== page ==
“This was not how the successful suburban family was supposed to operate,” Henriques says in the series. “And it instilled in Madoff an absolute non-negotiable requirement to succeed. … What he wanted was the fast, flamboyant success of Wall Street.”
What Madoff found instead is a story well-known by now. It is so brazen it fits in a few words: he presented himself as a money manager who would take his clients’ money and invest it. But Madoff did not invest the money. Instead, when clients asked to withdraw funds, he used other clients’ money to pay them.
“It was all a fraud,” Bruce Dubinsky, a fraud examiner and forensics accountant says in the documentary. “Madoff never did any investing for his investment advisory business. It involved simply taking people’s money, telling them he was going to invest their money – and he never did. They were fictitious trades. It was a Ponzi.”
Madoff’s scheme came tumbling down in November 2008. Money ran out; his sons Mark and Andrew alerted authorities. Madoff was arrested in December of that year. He pleaded guilty in 2009 to multiple felonies and was sentenced to 150 years in prison. In 2020, Madoff asked for compassionate release citing his ailing health. A federal judge denied that request, and Madoff died in prison the following year at the age of 82.
When I ask Berlinger whether he thinks Madoff should have been allowed to live his final days out of prison, he replies negatively. “He spent most of his life living the life that most people only dream of,” he says. Judge Denny Chin, who denied Madoff’s request for compassionate release, said that Madoff was “never truly remorseful” for his actions.
To Berlinger, a “financial serial killer” like Madoff shares a characteristic with the serial killers whose gruesome crimes Berlinger has documented on the screen: “They clearly lack empathy.” “Nobody who has empathy can do what Bundy, Gacy, or Dahmer did, or what Madoff did,” Berlinger says. “That’s the catch-22: I don’t think they’re capable of remorse, because they lack empathy.”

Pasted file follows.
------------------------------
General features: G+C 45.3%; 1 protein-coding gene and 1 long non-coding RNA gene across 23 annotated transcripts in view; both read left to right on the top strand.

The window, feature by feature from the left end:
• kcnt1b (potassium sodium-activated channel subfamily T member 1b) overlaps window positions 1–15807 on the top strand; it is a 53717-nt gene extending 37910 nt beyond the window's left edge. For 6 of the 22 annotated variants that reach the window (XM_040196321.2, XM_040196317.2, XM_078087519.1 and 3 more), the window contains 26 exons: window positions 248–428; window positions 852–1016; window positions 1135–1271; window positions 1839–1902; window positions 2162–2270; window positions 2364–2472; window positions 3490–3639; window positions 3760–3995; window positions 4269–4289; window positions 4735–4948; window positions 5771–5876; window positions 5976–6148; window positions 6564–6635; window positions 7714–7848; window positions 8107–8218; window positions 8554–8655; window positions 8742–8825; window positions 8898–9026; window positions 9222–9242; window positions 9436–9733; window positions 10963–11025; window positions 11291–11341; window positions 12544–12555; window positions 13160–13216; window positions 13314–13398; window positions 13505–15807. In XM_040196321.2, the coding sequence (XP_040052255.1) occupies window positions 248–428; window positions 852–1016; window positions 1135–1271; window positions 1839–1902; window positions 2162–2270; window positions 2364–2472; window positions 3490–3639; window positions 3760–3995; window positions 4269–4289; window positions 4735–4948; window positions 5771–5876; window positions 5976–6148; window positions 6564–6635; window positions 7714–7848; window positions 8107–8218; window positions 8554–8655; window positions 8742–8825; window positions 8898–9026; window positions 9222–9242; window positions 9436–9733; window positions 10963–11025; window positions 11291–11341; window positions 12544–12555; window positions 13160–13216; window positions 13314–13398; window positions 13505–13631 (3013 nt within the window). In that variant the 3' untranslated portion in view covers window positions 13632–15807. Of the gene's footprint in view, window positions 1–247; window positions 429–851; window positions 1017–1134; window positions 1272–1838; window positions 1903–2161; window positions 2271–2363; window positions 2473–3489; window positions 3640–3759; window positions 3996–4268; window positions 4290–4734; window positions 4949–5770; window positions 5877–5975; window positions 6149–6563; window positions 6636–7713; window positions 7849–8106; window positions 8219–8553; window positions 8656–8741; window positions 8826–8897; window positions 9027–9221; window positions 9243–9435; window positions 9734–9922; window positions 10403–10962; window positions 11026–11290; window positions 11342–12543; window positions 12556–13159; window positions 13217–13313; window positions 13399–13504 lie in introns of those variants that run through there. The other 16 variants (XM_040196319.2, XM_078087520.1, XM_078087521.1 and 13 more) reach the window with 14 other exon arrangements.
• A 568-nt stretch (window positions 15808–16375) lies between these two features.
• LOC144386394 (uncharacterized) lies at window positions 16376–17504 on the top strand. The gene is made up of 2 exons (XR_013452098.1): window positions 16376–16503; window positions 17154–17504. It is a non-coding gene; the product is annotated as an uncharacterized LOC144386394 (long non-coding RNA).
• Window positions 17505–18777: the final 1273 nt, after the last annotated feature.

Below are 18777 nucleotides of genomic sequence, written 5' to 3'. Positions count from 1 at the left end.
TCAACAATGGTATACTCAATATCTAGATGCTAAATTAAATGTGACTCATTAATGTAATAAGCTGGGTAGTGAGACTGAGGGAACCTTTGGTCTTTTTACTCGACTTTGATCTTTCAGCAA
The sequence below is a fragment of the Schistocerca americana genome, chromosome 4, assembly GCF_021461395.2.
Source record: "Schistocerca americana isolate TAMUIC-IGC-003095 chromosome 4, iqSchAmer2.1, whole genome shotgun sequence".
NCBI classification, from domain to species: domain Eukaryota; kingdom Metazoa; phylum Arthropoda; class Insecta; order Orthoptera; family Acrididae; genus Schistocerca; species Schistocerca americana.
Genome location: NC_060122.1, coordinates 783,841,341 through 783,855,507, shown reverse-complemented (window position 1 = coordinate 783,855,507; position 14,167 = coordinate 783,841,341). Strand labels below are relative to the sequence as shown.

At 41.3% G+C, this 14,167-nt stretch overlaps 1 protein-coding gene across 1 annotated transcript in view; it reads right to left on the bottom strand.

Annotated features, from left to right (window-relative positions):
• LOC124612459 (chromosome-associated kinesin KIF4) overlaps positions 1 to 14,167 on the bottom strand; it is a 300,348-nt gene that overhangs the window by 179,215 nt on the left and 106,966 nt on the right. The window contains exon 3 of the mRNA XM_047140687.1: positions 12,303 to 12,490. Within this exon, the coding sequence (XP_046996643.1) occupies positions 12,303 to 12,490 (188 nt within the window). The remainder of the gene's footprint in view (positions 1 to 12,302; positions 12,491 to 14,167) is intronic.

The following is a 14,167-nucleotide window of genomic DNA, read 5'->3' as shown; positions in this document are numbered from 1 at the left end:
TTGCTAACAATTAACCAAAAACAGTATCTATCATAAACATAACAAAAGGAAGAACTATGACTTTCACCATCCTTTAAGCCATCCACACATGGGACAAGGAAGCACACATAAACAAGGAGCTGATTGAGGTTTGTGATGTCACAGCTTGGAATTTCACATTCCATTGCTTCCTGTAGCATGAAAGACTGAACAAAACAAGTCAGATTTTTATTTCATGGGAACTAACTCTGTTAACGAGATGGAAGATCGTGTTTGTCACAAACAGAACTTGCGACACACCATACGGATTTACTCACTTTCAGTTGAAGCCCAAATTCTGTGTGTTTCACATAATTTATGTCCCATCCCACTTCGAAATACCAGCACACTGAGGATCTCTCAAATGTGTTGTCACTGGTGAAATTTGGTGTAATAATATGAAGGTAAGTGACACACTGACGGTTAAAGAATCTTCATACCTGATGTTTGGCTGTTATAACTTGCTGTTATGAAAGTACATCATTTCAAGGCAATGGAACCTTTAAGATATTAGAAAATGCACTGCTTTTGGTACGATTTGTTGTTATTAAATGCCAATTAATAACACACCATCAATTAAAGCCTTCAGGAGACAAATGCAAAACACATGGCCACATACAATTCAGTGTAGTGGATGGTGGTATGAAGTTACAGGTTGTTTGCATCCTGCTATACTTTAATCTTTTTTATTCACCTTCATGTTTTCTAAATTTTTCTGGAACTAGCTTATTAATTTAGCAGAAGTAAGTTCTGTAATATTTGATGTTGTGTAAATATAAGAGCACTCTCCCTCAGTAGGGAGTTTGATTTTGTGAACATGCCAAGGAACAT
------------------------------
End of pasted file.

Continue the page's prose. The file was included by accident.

White-collar crimes can be hard to discuss in concrete terms. They take place in the immaterial realm of financial transactions and shoddy business dealings. Evidence is often found in documents and databases. Remedies include regulation and governmental oversight. Madoff: The Monster of Wall Street is part of a movement in true crime that has cast a new eye on white-collar crimes. Recent releases have endeavored to tell them as real-world crime stories, involving a significant amount of victimization and impacting the lives of individuals. TV shows and podcasts about the Theranos case highlighted the consequences of Elizabeth Holmes’s fraud on cancer patients who relied on the company’s faulty tests. They also delved into the tragic fate of Ian Gibbons, a former Theranos employee who died by suicide. The podcast You’re Wrong About has devoted several episodes to cases of corporate malfeasance.
Madoff: The Monster of Wall Street includes interviews with Gordon Bennett and Kate Carolan, a couple who trusted Madoff with their retirement savings. They emerge as the victims of not just Madoff himself, but of a system that failed them repeatedly when it failed to detect Madoff’s fraud multiple times.